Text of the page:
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Media Roundup

Melissa Lucio’s Execution Halted

The Texas Court of Criminal Appeals has halted the execution of Melissa Lucio, who has long maintained her innocence in the death of her child.

In a three-page decision ordering a stay to the execution that had been set for Wednesday, April 27th, the Court found that several of the claims raised by her lawyers needed to be considered by a trial court, including that prosecutors may have used false testimony, that previously unavailable scientific evidence would have precluded her conviction, and that prosecutors suppressed other evidence.

How Junk Science Ruins Innocent Lives

The Guardian takes a deep dive into the field of junk science that SCHR client Charles McCrory’s wrongful conviction was based on — forensic odontology. Mr. McCrory was sentenced to life in prison for the murder of his wife on the basis of what a forensic odontologist claimed, wrongly, was a bitemark. He has served 37 years in prison, and continues to fight for his freedom.

Judge Denies New Trial for Danyel Smith

A judge has denied the extraordinary motion for new trial for SCHR’s client Danyel Smith. Mr. Smith was wrongfully convicted in 2003 of murder and aggravated assault after his young infant child died, seemingly out of the blue. The baby’s injuries were almost immediately (erroneously) identified by doctors the result of shaking. Mr. Smith was arrested at the hospital, before the baby had even died, and is serving a life sentence. Now, 20 years later, with an increased scientific understanding of abusive head trauma and a shift in how doctors and scientists identify and diagnose head trauma, Mr. Smith seeks another chance to prove his innocence. An application to appeal the denial is pending at the Georgia Supreme Court with a decision expected in early May. Mr. Smith’s family is planning a rally in his support on May 5th.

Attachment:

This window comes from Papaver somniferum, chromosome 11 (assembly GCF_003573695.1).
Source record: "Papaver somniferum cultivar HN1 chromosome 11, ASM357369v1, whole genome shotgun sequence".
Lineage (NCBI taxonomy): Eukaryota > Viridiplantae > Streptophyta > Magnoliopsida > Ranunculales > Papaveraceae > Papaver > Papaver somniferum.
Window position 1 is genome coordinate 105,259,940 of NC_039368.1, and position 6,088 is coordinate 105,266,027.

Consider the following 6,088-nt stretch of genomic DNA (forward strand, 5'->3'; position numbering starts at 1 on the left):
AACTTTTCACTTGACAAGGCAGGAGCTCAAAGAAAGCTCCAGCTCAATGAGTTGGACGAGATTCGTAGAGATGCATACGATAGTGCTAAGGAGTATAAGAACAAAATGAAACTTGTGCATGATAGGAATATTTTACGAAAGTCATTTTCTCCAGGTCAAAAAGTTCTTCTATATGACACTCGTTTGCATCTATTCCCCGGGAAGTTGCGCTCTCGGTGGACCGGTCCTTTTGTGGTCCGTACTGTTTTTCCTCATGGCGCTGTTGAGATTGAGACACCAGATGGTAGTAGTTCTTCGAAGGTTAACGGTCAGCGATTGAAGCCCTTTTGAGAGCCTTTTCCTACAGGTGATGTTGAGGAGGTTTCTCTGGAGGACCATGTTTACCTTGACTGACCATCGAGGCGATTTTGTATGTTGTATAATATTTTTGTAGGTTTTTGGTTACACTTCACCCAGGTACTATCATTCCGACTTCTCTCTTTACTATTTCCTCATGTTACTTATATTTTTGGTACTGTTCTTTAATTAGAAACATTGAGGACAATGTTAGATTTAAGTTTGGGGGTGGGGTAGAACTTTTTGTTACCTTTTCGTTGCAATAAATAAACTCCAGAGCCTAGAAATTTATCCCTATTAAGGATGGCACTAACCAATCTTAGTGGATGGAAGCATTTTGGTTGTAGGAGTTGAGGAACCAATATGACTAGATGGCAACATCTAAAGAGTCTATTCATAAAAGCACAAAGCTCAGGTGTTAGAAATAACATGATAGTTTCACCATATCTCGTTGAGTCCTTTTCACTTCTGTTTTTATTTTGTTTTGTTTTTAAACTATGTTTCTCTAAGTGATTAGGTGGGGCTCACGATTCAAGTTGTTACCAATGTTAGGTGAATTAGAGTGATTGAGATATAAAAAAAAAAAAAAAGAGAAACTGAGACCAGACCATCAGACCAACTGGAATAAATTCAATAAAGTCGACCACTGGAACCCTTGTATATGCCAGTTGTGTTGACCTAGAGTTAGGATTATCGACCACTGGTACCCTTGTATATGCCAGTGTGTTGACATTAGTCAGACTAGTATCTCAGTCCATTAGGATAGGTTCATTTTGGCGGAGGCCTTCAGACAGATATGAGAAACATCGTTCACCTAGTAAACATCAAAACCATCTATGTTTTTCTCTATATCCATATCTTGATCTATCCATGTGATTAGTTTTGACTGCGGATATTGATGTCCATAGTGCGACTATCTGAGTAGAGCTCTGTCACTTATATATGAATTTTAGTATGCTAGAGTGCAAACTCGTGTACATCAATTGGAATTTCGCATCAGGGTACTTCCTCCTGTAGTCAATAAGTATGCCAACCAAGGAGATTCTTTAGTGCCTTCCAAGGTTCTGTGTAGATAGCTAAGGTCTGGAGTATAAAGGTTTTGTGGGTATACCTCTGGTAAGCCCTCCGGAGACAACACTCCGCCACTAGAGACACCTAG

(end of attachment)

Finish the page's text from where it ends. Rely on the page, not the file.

Final Settlement Reached in South Fulton Jail lawsuit

After years of federal litigation, a final settlement has been reached in Georgia Advocacy Office, et al. v. Labat, et al., a lawsuit filed on behalf of a class of women with severe mental illness being held in prolonged solitary confinement at the South Fulton Jail. The finalized settlement builds upon a previously-entered preliminary injunction, and includes, among other things, a mandate of at least four hours of out-of-cell time, five days a week (one hour of which must be recreation time) with an hour of out-of-cell time offered on the other two days of the week for people with severe mental illness. Read more about the impact of the settlement from one of the named plaintiffs:

DOJ Says State of Georgia Impeding Investigation of Prison Violence

The state of Georgia is refusing to give the U.S. Department of Justice – which is currently conducting a sweeping investigation of the state’s prison system –  documents it subpoenaed for its investigation. According to the AJC, the state is withholding even a basic accounting of how many incarcerated people have been killed. The state’s stance drew criticism from Terrica Redfield Ganzy, executive director of SCHR: “Much of the information being withheld under the guise of ‘privacy’ is already publicly available to anyone who seeks it,” Ganzy said in an email to the AJC. “To stall, obstruct, and obfuscate the DOJ’s investigation into these failures — while people continue to die inside — is atrocious.”